Year 2000 Award Winner
How Captain Samuel L. Cowan Escaped From Camp Chase During The Civil War
Samuel L. Cowan
Photo of Captain Cowan from the author.
© Copyright 2000 by Laura Keeble Clayton
Having been captured at Fort Donelson at its surrender to the Federal troops, I was taken with other officers to Camp Chase at Columbus, Ohio. Our mess consisted of Mr. Jim Bradshaw, myself, and several other friends.
During the day we amused ourselves looking at the passing clouds as the fence around the prison was so high. We could easily direct our thoughts upward which I suppose was intended that way by our chaplain. At night we employed our time by singing old familiar songs such as "Home Sweet Home" and "The Girl I Left Behind Me," and we were designated by the guards as "the happy family."
Such happiness, however, did not last long. I had an old friend who was an officer in the Federal Army in the command of the prison. He and his good wife came to see me and offered me clothes and money which I gladly accepted. Having been an officer in the commissary department of the Confederate Army, I found it more convenient to dress in citizens clothes, as several times I came near being captured, only evading them by my clothing. Well there came a day when an order was issued to remove half of the prisoners from Camp Chase to Johnson's Island. They, finding us gay and happy, divided our mess and took half our "happy family" away. A few weeks later they issued another order to move more prisoners to Johnson's Island. This time I had to go.
Standing in line waiting for the order to move, I engaged two of the guards in conversation and showing them on the sly two five dollar gold pieces I offered each of them one of them if they would let me pass out of the lines. The bait was too tempting, and here my citizens' clothes fulfilled its good mission again for I got off without detection. Going to a barber shop uptown I got a shave, a shine, and a hair cut, which greatly improved my appearance and changed me so much that I looked more like a private citizen than an escaped prisoner.
I arrived at the depot in safety to find a train going East nearly ready to start. While sitting on the platform smoking a cigar, an Army officer stepped up hurriedly and scrutinized me very closely, at the same time telling me of the escape of one of the prisoners for whom he was hunting. I talked with him and got a good description of myself as he had heard it. But, about that time, the conductor of the outbound train yelled out "All aboard" and I arose and stepped on the car saying as I went, "Goodbye, Colonel, I hope you will find the damned rebel (no capitals!).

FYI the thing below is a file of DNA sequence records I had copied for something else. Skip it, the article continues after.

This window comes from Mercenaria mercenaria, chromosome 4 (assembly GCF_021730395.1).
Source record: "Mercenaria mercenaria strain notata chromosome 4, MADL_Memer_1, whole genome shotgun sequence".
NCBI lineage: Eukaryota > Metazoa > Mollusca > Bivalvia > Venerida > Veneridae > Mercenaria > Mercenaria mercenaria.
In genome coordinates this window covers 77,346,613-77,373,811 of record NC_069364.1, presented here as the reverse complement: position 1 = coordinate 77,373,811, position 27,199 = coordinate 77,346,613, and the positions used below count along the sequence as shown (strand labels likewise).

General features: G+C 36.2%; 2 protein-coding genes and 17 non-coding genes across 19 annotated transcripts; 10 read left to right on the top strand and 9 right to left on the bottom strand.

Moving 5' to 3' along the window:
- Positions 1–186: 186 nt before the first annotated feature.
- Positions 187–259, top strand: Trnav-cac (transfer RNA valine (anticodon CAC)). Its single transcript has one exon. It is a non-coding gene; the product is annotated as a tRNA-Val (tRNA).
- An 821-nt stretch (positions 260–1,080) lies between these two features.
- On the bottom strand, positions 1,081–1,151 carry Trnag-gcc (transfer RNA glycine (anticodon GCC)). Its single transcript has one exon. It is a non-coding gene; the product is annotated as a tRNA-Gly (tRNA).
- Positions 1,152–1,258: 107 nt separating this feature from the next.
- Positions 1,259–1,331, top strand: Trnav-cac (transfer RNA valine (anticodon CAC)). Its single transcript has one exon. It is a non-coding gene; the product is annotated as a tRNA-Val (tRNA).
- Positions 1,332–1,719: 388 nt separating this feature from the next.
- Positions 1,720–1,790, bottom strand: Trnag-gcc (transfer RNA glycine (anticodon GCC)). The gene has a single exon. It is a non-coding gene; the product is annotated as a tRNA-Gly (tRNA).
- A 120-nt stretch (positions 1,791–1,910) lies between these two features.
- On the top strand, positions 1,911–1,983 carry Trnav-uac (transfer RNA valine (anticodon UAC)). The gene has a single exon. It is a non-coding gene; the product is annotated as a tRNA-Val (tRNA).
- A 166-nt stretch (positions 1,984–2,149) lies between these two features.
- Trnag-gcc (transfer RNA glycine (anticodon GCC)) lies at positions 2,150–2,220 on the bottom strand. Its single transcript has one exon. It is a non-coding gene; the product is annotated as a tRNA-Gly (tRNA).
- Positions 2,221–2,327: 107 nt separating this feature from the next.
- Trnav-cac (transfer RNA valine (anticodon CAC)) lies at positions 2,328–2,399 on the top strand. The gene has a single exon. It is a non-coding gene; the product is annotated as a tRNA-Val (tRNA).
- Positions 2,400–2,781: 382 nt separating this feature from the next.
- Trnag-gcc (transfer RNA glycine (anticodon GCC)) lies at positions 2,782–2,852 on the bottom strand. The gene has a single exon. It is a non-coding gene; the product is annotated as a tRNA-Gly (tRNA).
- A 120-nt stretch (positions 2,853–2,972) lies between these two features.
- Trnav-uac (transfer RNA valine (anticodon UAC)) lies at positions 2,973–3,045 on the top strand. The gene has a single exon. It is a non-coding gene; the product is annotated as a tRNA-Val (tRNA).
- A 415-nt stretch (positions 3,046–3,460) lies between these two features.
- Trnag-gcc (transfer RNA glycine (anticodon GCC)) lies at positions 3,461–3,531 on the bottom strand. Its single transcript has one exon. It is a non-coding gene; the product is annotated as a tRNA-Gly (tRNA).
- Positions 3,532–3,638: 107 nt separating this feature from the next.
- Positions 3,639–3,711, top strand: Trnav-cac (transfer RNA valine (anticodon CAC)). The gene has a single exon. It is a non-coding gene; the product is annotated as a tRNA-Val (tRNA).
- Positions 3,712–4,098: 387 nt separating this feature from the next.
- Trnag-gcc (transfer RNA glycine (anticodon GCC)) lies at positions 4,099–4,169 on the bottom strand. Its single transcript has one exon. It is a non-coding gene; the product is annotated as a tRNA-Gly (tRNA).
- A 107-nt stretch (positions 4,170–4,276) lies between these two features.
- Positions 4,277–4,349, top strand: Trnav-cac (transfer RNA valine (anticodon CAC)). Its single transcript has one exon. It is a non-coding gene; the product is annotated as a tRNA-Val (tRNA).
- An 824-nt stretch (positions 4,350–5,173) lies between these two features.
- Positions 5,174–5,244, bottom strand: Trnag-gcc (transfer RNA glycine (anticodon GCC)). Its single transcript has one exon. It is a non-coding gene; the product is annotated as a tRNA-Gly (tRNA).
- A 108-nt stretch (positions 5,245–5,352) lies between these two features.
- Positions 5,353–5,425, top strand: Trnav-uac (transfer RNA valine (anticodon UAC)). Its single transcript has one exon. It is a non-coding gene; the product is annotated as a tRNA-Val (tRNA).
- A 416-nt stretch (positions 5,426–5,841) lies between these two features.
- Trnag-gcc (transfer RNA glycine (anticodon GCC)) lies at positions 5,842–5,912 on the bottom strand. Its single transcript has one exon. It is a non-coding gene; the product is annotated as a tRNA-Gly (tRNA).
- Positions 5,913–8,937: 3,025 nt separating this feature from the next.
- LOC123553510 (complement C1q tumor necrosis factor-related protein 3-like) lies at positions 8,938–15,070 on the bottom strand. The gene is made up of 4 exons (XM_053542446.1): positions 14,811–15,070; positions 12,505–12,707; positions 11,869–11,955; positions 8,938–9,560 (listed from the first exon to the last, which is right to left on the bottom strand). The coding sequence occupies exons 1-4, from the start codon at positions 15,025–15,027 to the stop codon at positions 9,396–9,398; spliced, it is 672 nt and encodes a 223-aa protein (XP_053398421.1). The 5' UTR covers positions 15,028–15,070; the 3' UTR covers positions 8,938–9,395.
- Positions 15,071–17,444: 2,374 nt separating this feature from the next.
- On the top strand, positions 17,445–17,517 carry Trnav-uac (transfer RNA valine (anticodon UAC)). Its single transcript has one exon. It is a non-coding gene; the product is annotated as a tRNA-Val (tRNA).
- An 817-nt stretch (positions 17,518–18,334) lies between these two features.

About twilight I had to change cars and while waiting a man walked up, struck a match and looked me closely in the face. I struck a match too, and looked him boldly in the face, apologizing for doing so by saying, "I thought you were my friend Mr. ----." This threw him off the track as a telegram had reached there to watch for an escaped Confederate prisoner.
I reached Pittsburgh in safety where I had a cousin living. I stayed quietly with him for several weeks and got everything I needed. I dropped my sir name and was known by my middle name. My uncle at Shelbyville wrote to me to go over to New York on business for him, which I did, and there many old friends offered me all the money I wanted or needed.
I was anxious, however, to return South and join my command so made my way back home to Louisville. Here I met up with an exchange of prisoners, I fell in with them and got safely back to Nashville. Here I met my old friend Mr. Tom Freanor, who lived near the Hermitage. To get me through the lines he provided me with an old mule and a stick. We took in with us an old German woman to talk to the German guards. While the old lady kept the guards talking about the fatherland, I gave my old mule a kick and slowly rode through the Federal pickets. I spent that night with Mr. Freanor and returned to Shelbyville the next day to find the Federal Army moving towards Murfreesboro. I remained at home for a few days and then joined my command in Atlanta.
|Laura Keeble (Kibby) Clayton
is the great grand niece
of Samual L. Cowan. She says,
"I don't know what the
L. in his name stands for. Maybe
my brother or sister
do. As for the picture, we know
it is a Cowan ancestor
in his Civil War get-up, but
I'm not sure if it's the same man. It is an interesting story. I'm happy
to share it."
Kibby, who was a very close friend of
ours, died in the Spring of 2003
at the age of 56. All
her many friends miss her more than
we can say.
Contact Kibby's Husband, Dave
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